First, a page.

The Increasing Demands of Disclosure

by Jeremiah on June 15, 2013

There seem to have been a succession of scandals in the news over recent times, for instance the phone hacking scandal that resulted in the closure of a once great newspaper, that have served to highlight the importance of email, particularly when it comes to legal evidence. Deliberately deleting email that might be required in a court of law is a very dangerous action that can lead to the prosecution and subsequent incarceration of people who have been discovered to have done so.

It is not only deliberate deletion of potential evidence that is dangerous; accidental or thoughtless deletion can be equally disastrous, and the fact that a person did not intend to destroy evidence is no defence in a court of law.

Neither is it good enough to just have the evidence buried somewhere in the email system. When a court requires email evidence then it wants it within a reasonable time scale, and failure to deliver it within that period can result in serious penalties. Thus it is not surprising that email retention policies are now featuring very strongly in the board rooms.

Civil Procedure Rule (CPR) 31.5 came into force in April 2013. This rule changes disclosure requirements in the UK and addresses proportional discovery; eDiscovery has suddenly become significantly more onerous.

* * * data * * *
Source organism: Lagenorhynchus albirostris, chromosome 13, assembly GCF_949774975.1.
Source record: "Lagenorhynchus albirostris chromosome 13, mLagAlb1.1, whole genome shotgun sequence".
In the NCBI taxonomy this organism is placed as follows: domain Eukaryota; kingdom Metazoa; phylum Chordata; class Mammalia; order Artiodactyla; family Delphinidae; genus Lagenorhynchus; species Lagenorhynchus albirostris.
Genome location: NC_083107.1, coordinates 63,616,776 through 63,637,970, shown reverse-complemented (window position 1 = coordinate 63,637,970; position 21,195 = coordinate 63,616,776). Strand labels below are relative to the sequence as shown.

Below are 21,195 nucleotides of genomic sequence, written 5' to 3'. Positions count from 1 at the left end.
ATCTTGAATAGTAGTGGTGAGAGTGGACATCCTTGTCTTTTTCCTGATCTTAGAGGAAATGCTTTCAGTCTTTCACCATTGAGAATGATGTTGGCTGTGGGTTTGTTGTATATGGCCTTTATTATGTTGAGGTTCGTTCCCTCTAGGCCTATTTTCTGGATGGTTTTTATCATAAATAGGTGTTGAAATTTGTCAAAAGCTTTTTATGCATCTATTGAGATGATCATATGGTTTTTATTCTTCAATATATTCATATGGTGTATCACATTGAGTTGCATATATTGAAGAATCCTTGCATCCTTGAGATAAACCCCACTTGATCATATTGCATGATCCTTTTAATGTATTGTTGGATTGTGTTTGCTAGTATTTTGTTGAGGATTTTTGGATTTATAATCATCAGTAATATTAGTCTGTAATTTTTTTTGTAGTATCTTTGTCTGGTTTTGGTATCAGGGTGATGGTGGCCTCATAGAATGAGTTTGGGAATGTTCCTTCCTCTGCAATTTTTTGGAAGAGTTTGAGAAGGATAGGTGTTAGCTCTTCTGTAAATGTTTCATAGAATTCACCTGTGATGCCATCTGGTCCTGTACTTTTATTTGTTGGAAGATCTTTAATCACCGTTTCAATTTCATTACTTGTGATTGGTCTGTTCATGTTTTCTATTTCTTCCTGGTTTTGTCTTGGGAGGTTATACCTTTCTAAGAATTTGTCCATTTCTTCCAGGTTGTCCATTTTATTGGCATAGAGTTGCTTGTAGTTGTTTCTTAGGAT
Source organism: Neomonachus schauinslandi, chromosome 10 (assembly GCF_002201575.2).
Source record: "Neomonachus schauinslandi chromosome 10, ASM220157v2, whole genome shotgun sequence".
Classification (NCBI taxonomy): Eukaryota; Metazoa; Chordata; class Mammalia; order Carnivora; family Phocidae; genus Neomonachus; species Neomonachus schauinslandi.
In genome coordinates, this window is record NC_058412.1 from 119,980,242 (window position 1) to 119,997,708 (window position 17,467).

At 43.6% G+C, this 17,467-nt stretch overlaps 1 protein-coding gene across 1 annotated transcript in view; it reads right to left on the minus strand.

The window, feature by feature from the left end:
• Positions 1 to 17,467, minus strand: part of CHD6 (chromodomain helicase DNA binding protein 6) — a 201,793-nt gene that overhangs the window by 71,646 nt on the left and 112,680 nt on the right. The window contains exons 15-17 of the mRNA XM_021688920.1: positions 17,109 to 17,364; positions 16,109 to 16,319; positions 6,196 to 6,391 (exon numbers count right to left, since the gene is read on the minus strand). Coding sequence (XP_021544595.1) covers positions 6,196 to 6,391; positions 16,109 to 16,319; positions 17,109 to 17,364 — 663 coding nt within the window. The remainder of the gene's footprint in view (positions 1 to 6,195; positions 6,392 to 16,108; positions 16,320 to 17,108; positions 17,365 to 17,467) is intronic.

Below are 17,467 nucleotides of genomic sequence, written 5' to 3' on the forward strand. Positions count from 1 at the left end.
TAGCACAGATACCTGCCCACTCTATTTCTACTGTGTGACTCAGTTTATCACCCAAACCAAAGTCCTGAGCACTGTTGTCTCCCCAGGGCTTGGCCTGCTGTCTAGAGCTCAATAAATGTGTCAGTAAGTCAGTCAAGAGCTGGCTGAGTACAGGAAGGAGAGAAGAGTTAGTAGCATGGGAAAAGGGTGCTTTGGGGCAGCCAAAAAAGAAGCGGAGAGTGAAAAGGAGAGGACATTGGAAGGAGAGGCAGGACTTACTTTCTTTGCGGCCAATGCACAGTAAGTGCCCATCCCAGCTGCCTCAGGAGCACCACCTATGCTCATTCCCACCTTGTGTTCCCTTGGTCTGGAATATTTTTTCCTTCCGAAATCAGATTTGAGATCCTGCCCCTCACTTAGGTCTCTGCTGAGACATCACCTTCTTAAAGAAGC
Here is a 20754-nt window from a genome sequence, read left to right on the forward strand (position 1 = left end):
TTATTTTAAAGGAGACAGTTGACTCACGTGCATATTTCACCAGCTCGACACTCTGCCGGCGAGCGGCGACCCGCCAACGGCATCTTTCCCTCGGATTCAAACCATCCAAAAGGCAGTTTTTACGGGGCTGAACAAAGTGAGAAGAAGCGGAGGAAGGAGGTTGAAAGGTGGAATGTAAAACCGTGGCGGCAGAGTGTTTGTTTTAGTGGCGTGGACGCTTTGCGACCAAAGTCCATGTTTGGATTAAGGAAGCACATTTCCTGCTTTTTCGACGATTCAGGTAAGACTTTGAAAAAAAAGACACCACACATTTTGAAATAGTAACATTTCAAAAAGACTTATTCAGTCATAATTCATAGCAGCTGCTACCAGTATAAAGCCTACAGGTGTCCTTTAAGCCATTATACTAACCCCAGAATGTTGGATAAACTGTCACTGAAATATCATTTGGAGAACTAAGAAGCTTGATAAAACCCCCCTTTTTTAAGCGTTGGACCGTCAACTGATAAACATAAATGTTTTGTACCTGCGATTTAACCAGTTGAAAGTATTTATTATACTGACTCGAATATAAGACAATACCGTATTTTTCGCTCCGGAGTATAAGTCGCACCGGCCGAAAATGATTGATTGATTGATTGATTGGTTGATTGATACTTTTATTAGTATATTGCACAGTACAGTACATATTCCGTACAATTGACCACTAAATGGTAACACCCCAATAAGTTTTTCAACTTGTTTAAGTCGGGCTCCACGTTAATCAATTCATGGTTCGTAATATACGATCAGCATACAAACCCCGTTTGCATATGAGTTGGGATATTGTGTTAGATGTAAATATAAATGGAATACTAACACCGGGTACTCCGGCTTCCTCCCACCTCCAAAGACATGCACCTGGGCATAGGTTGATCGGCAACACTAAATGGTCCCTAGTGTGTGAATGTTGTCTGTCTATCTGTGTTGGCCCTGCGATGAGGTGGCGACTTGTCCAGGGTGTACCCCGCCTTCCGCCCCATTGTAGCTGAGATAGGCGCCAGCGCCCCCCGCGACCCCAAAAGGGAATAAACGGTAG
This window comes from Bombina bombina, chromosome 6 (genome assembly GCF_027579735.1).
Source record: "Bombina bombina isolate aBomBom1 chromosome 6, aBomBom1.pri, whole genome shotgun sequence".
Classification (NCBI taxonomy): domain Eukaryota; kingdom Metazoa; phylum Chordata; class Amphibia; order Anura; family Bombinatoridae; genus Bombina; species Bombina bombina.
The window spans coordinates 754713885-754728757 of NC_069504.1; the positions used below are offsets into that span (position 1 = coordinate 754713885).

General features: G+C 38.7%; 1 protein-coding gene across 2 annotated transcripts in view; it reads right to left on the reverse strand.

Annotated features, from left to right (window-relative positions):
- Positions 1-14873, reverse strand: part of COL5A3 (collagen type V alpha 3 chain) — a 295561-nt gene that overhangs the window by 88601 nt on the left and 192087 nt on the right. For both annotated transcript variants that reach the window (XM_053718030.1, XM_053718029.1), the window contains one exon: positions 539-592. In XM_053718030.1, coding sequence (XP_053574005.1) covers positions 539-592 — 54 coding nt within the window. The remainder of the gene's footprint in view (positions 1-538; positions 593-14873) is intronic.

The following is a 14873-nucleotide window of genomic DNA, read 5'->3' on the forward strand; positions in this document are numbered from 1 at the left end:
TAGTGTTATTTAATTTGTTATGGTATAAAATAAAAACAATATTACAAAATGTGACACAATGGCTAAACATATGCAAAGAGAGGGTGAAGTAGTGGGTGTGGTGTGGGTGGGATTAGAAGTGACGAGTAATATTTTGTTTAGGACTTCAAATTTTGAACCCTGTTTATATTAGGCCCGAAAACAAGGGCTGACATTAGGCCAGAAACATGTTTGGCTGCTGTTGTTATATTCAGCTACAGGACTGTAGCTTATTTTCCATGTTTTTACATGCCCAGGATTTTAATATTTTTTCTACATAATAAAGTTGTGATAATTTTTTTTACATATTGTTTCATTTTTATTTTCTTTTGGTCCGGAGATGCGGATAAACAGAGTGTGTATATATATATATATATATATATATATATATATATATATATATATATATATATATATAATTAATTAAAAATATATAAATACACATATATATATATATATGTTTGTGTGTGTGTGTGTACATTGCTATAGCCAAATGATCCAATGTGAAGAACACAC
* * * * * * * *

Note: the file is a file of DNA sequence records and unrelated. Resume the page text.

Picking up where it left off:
Prior to CPR 31.5 courts could either dispense entirely with disclosure or they could opt for standard disclosure. However, the new rule gives courts various options when it comes to multi-track claims. Essentially it means that courts can tailor a disclosure plan that is specific to a given case. For instance, a court could give direction that refers to specific document searches, how the disclosure should be phased, and the format in which the disclosed documents must be presented.

Disclosure must be delivered early and efficiently. The rule is that every party involved must deliver reports two weeks in advance of the initial case management conference. The reports should describe any documents which exist and that are relevant to the case. Additionally they must indicate where the documents are located along with the costs of disclosure. The parties must then get together a week before the CMC and agree a satisfactory disclosure plan. The rule is equally applicable to physical and electronic documents including archive email.

This puts a whole new raft of constraints on email and data archiving systems, and many organizations are turning to specialist cloud technology providers such as Mimecast to ensure that their email management system is compliant with current legal requirements. Given the increasing complexity of regulatory demands, for many organizations there is no alternative.

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